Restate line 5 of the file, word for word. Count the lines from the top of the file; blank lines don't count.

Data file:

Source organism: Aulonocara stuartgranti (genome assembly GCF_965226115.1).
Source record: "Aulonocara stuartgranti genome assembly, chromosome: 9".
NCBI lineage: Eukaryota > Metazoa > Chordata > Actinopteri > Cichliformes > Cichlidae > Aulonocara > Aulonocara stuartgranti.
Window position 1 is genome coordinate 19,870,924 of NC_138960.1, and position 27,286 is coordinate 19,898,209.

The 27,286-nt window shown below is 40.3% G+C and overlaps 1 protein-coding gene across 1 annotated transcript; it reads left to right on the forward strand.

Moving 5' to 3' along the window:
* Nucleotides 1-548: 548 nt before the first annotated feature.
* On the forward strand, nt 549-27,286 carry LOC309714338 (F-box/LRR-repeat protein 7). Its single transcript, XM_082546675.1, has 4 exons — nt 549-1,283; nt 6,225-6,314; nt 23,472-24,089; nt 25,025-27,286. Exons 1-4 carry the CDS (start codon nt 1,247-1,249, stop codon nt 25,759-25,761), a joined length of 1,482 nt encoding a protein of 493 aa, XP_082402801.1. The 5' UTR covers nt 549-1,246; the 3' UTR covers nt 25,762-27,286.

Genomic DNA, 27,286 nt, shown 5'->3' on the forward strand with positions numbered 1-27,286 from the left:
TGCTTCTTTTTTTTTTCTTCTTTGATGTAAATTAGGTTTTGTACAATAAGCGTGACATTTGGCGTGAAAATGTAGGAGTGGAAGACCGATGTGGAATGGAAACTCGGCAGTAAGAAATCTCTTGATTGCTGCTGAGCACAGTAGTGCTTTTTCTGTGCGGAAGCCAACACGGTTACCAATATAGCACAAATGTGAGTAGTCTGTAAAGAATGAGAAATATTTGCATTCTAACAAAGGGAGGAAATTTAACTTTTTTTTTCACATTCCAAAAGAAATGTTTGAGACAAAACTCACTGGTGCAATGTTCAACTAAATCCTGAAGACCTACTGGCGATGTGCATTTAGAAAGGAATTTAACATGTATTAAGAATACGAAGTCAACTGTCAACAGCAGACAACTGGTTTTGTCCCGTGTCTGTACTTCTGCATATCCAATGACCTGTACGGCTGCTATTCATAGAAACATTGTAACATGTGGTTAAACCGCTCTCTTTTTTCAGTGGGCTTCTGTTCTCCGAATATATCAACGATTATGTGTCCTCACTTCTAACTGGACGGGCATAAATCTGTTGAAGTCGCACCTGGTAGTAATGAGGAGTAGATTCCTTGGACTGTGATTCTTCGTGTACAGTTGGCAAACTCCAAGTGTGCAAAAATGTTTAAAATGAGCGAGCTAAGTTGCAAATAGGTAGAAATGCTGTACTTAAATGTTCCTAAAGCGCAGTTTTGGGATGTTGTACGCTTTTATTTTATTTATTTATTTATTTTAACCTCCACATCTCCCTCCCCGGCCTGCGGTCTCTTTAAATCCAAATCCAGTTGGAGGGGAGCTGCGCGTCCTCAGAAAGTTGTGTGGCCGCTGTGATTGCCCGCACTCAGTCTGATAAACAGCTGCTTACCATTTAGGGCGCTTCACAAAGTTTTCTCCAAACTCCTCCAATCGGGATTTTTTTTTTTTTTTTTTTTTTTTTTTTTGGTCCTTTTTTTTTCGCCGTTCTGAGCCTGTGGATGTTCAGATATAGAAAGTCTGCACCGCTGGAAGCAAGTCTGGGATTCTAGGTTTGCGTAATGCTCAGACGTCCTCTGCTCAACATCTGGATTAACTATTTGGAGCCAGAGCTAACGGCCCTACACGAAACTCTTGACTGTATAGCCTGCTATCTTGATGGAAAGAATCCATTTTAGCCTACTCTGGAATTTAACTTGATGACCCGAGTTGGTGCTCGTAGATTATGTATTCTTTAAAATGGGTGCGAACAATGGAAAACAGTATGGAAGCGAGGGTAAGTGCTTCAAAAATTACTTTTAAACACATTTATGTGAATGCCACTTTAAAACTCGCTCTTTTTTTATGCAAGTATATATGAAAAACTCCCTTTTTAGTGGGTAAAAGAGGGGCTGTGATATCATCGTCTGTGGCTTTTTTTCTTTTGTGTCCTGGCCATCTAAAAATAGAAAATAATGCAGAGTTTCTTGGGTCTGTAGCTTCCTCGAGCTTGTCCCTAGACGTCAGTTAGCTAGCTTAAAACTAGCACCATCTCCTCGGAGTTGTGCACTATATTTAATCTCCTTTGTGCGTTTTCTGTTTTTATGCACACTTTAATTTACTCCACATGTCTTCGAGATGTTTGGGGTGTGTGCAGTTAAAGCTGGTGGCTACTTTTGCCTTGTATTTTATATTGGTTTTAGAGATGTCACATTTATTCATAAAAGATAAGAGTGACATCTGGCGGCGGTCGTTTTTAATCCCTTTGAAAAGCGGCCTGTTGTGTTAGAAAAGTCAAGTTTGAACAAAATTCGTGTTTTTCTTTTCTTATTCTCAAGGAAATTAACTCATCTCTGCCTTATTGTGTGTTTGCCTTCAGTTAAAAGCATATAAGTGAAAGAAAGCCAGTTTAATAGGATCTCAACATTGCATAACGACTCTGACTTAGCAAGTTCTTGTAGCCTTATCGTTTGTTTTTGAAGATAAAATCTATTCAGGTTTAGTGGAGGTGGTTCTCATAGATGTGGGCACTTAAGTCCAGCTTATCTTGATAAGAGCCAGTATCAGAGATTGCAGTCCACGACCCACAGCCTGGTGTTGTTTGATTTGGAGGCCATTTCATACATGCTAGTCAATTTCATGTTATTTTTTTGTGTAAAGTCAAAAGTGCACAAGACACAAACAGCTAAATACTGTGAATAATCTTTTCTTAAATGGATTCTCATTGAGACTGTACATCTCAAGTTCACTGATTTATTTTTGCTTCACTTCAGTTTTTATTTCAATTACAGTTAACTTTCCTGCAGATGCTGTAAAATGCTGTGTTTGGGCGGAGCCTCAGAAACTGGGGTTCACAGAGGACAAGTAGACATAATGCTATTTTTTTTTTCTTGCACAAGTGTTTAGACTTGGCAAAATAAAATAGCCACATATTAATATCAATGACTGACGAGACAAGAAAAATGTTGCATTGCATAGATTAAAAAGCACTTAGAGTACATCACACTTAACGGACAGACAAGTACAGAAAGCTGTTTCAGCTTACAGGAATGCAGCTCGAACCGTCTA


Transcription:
The 27,286-nt window shown below is 40.3% G+C and overlaps 1 protein-coding gene across 1 annotated transcript; it reads left to right on the forward strand.